To continue my completely sporadic series on Workplace Rules, today I'd like to reference the management practice of seeking staff input on things but then never actually using that input.
Let me start with an example.
At a former Horrendo Fucko Workplace, I was on a team with a supervisor who, within his first 3 months on the job, asked us to rate his performance. His Super Scientific way of measuring his performance was to find an employee review template from the Internet that included a series of questions with a 1-5 agree/disagree scale. At the end, he included some blank space for "other comments."
My co-workers and I had some rather specific concerns with this supervisor's behavior, two of which were an apparent anger management issue and constant phone usage (as in, during all meetings, whenever he or the CEO were not the ones speaking, he would be tapping away at his phone, ignoring other people's contributions).
In short, we felt both unsafe and not listened to by this person. So, in the "other comments" section of his feedback form, several of us delicately and as constructively as we could noted these concerns. At a later team meeting, which he led, he gave us the numerical "results" of his "performance review," claiming that he "got a pretty good grade." Nevermind that, as he was the only person being reviewed, no basis for comparison existed for whether or not his grade was, actually, good or bad.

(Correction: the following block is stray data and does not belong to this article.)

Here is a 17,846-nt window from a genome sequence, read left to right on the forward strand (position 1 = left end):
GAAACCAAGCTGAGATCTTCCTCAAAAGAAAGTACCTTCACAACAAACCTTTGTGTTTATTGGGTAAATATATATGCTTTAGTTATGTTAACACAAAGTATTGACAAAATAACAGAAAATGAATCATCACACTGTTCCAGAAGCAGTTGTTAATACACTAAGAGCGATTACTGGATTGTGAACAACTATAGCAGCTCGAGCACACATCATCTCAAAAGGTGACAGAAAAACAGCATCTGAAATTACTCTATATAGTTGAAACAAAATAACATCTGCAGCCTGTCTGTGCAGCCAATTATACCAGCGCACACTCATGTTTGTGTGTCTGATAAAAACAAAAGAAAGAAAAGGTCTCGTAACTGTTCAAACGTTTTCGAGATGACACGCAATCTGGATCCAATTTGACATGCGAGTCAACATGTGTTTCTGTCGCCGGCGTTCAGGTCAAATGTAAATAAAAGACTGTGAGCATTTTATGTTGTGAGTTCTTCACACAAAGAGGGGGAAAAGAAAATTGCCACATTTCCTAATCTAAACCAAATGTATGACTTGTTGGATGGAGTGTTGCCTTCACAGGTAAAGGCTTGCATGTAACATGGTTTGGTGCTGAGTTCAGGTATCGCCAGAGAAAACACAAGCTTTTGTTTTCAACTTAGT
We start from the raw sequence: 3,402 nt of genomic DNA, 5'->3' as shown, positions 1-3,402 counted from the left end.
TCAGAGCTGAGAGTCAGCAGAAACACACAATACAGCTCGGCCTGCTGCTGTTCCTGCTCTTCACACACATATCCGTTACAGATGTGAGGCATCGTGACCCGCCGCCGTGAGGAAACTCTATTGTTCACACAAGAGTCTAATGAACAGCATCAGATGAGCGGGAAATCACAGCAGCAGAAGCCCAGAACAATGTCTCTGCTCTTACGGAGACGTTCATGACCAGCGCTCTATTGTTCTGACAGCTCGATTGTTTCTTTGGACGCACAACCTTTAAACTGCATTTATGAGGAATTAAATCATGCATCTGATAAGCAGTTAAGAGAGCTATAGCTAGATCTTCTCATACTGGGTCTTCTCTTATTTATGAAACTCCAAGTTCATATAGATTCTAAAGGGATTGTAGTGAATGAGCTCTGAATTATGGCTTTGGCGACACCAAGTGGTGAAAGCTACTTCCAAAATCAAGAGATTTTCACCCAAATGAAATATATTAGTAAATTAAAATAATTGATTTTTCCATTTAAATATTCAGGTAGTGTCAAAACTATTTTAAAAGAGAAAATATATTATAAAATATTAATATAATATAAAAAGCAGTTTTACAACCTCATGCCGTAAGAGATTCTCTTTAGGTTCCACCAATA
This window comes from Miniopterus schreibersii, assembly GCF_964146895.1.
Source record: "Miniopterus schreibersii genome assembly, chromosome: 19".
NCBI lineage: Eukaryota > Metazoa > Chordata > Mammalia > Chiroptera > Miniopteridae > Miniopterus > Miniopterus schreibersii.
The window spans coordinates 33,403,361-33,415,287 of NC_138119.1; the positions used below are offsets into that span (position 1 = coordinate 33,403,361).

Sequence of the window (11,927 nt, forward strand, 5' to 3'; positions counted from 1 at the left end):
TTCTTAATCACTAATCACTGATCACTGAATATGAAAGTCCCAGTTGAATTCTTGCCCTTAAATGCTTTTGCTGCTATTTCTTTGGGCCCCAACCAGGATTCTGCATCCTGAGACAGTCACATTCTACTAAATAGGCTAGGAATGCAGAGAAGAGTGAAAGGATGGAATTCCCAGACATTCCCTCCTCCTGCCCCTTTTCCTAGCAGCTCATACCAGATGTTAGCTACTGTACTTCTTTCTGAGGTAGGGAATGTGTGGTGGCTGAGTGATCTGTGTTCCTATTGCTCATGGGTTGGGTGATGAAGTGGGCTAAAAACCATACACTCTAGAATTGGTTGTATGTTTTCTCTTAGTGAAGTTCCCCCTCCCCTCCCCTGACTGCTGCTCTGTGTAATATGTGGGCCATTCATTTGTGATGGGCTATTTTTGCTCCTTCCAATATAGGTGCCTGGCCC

When he then addressed people's "other comments," all he said was, "Yeah, I've been told these things my entire life and, well, I'm really going to look to you all to keep me in check on those."
Thus, rather than changing his behavior on his own, he put the onus on his direct reports to "call him out" when we thought he was acting rude. As a reminder, one of our concerns was his anger management issue.
My points in sharing this story are (a) it's somewhat cathartic to get it out, to be honest; and (b) here was a clear example of a manager seeking out staff input and then completely dismissing it. And, the whole thing was completely demoralizing.
His sole purpose of the performance review was theater. He wanted to appear to give us a say in team and morale matters, but he didn't want to actually do so. (In fact, he took his review score to a senior team meeting with the CEO and bragged about how much we all liked him. Flash forward three months later, and every single person on his team had quit).
My point here is people in management positions have to be really careful about how they seek input from staff and how they communicate with staff regarding how the workplace will or will not use that feedback. It's obvious as hell, and completely destructive to morale, when managers make a big show of "getting stakeholder buy-in" on matters but then do whatever they fuck they want anyway.
For those who aren't managers, and who feel comfortable doing so, perhaps when staff feedback is sought, it would be worthwhile and enlightening to ask a manager you trust how staff feedback will or won't be used. I think just asking that question can sometimes prompt management to think, "Oh, shit, we might have to actually address/use what they say."